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Malawi’s critical infrastructure pipeline

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Malawi is embarking on an infrastructure development programme that will include upgrading its current road and rail network to boost its struggling economy. Image credit: Leon Louw for WhyAfrica

Malawi’s critical infrastructure pipeline

Malawi’s ambitions to expand the agriculture, tourism and mining sectors depend on developing critical infrastructure.

By Leon Louw, owner of WhyAfrica and editor of the WhyAfrica magazine   

Although several infrastructure projects in Malawi came to a grinding halt towards the middle of last year, the government of President Lazarus Chakwera has put in place a project pipeline that will hopefully revive the transport, logistics and infrastructure sectors.

Devaluation and its impact on the economy

President Chakwera is hopeful that the expansion of the current road and rail infrastructure network will boost the development of agriculture, tourism and mining in a country beset by economic difficulties and geographic constraints.

Last year Malawi’s construction, transport, logistics and infrastructure sectors bore the full brunt of a second currency devaluation in two years.

The country devalued the Malawian kwacha by 30% against the US dollar last year, saying it was needed to correct supply-demand imbalances in the currency market.

In May 2022, Malawi’s kwacha lost 25% of its value against the US dollar after a much-needed devaluation. Prior to that, Malawi had last devalued its currency in 2012.

The November 2023 devaluation inevitably resulted in a scarcity of foreign exchange, fuel and cement shortages and contractors suspending work on current building projects.

However, in his February State Of The Nation Address, President Chakwera said that all disputes have been settled and that the country’s much needed infrastructure revival is back on track.

In addition to the large infrastructure projects currently in progress, President Chakwera announced a list of projects in the pipeline that might be of interest to contractors.

Malawi’s critical infrastructure pipeline

Malawi uses a Built, Operate and Transfer financing model and will be embarking on the following projects:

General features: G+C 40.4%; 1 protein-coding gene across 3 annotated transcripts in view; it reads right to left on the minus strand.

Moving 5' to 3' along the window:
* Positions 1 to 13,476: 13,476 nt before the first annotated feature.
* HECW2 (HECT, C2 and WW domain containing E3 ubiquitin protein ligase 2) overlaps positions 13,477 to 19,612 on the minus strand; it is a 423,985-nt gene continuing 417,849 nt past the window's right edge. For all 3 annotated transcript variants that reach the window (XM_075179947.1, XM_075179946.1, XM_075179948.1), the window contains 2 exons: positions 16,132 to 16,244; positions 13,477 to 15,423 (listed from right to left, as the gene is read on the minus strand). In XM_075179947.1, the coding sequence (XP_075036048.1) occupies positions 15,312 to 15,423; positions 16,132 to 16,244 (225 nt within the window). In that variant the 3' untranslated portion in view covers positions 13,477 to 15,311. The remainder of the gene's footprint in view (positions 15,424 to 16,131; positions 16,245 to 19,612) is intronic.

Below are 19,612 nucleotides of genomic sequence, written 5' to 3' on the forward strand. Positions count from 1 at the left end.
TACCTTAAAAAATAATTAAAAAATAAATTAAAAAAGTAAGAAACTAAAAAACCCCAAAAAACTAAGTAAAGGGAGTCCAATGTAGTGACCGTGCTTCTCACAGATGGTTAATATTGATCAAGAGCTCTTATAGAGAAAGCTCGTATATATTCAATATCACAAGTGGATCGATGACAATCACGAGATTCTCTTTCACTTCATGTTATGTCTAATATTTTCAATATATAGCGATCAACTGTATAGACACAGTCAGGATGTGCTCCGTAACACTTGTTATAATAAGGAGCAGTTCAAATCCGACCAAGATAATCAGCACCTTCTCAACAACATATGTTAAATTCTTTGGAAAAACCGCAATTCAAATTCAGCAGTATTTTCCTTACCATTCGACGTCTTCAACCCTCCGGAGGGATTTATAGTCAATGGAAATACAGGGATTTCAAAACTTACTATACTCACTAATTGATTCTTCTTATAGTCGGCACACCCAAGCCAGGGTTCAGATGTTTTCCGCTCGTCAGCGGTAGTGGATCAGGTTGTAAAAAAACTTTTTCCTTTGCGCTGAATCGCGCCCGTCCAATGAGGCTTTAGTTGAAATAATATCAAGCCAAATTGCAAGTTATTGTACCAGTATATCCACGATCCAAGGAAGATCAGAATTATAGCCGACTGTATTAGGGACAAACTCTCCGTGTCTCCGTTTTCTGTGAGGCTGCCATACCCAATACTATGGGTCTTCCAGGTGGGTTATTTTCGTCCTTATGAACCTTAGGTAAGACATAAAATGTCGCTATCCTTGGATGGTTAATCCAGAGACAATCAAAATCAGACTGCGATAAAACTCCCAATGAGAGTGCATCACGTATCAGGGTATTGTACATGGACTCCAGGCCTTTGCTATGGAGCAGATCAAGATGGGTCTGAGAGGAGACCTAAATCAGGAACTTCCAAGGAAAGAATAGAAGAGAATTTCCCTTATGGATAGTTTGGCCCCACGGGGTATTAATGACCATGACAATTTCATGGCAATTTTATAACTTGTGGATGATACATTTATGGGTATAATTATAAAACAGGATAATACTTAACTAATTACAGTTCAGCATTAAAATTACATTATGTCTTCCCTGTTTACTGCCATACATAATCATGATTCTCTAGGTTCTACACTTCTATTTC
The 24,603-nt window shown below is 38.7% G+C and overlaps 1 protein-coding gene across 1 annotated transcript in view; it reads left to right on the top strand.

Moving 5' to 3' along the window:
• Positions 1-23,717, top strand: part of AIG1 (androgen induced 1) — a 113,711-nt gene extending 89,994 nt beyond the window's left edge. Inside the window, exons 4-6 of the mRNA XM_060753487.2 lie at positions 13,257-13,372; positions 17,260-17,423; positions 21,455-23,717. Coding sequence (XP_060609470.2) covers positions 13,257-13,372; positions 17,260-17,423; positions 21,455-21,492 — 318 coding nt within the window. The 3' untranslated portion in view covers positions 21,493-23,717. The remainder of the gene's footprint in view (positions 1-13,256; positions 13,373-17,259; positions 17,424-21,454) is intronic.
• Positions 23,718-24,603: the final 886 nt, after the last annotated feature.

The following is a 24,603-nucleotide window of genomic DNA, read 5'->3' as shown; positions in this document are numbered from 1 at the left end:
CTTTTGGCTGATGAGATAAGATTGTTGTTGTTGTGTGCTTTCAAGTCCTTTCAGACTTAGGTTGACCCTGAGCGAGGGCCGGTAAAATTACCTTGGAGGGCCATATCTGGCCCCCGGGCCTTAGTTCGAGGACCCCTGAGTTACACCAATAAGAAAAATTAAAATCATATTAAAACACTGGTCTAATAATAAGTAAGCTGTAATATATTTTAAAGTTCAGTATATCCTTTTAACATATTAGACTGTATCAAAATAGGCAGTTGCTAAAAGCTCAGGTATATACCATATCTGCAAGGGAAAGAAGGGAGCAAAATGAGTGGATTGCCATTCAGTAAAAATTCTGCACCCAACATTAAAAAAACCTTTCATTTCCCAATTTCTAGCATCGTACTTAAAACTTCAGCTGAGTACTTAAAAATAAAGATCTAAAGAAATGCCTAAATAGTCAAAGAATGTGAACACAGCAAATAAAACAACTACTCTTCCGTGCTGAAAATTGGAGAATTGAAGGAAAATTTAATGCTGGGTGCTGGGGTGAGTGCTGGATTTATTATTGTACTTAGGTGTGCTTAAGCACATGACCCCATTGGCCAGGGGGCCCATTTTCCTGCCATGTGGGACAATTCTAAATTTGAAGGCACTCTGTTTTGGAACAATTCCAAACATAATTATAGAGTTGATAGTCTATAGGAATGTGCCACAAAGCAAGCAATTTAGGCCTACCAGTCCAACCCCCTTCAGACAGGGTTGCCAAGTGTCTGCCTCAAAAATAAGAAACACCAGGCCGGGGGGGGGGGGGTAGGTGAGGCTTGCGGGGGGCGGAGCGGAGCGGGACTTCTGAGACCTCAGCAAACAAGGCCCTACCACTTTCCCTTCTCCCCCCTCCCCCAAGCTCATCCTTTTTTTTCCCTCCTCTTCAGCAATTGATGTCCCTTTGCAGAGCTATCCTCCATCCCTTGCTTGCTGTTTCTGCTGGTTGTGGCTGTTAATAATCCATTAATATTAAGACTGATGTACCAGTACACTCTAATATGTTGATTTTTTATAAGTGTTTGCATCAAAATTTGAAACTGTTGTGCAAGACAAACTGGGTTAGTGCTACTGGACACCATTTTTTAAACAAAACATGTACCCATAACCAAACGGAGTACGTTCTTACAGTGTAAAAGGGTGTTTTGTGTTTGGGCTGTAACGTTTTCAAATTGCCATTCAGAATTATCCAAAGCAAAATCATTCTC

• Construction of more than 3,000km of modern asphalt roads
  • Stabilization of more than 500km of rural dirt roads
  • Rehabilitation of more than 800km of Electric Traction Powered Standard Gauge Rail
  • Construction of Mzuzu and Mangochi Airports and of new terminals at Kamuzu and Chileka Airports
  • Construction of 20 story twin tower Government office at Capitol Hill
  • Rehabilitation of Maritime ports in Chilumba, Nkhata Bay, Nkhotakota, Chipoka, and Monkeybay, as well as the acquisition of two new passenger ferries for Lake Malawi
  • Construction of the five-lane Lilongwe Bridge that will have special lanes for cars, motorbikes, and pedestrians
  • Rehabilitation of the M1 Road spanning from KIA Turn Off to Mzimba Turn Off and Kacheche to Chiweta, covering 300.7km (this project has commenced
  • The rehabilitation of the M5 Road from Balaka Market to Kaphatenga, Dwangwa, and Mukwiya is also progressing steadily, as is the upgrading of Dzaleka – Ntchisi – Mpalo – Malomo Road
  • The upgrading of the Chitipa – Illomba Road, upgrading of the Rumphi-Nyika road whose construction will start soon and the rehabilitation of municipal town roads in Kasungu, Dedza and Balaka, which have not been attended to in 30 years
  • Upgrading of the Nambuma-Kasiya road whose engineering design and feasibility study will soon commence
  • The rehabilitation of the Marka-Bangula railway section is in progress, with over one-fifth of the Marka section complete, which can now accommodate trains from Beira
  • Similarly, the rehabilitation of the Liwonde-Lilongwe Railway section continued throughout the year under review, and works are expected to be completed in the next financial year, which means that in the coming months, train operators will be able to transport goods from Blantyre to Lilongwe for the first time in almost three decades.

WhyAfrica will visit Malawi again later this year as part of our 2024 WhyAfrica Road Trip through South Africa, Zimbabwe, Mozambique, Malawi and Tanzania. During this year’s Road Trip, we aim to visit about 30 project sites and interview more than 40 stakeholders in less than 40 days. There are still a number of sponsorship, advertising and partnership opportunities available.

Malawi’s critical infrastructure pipeline


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Malawi’s critical infrastructure pipeline

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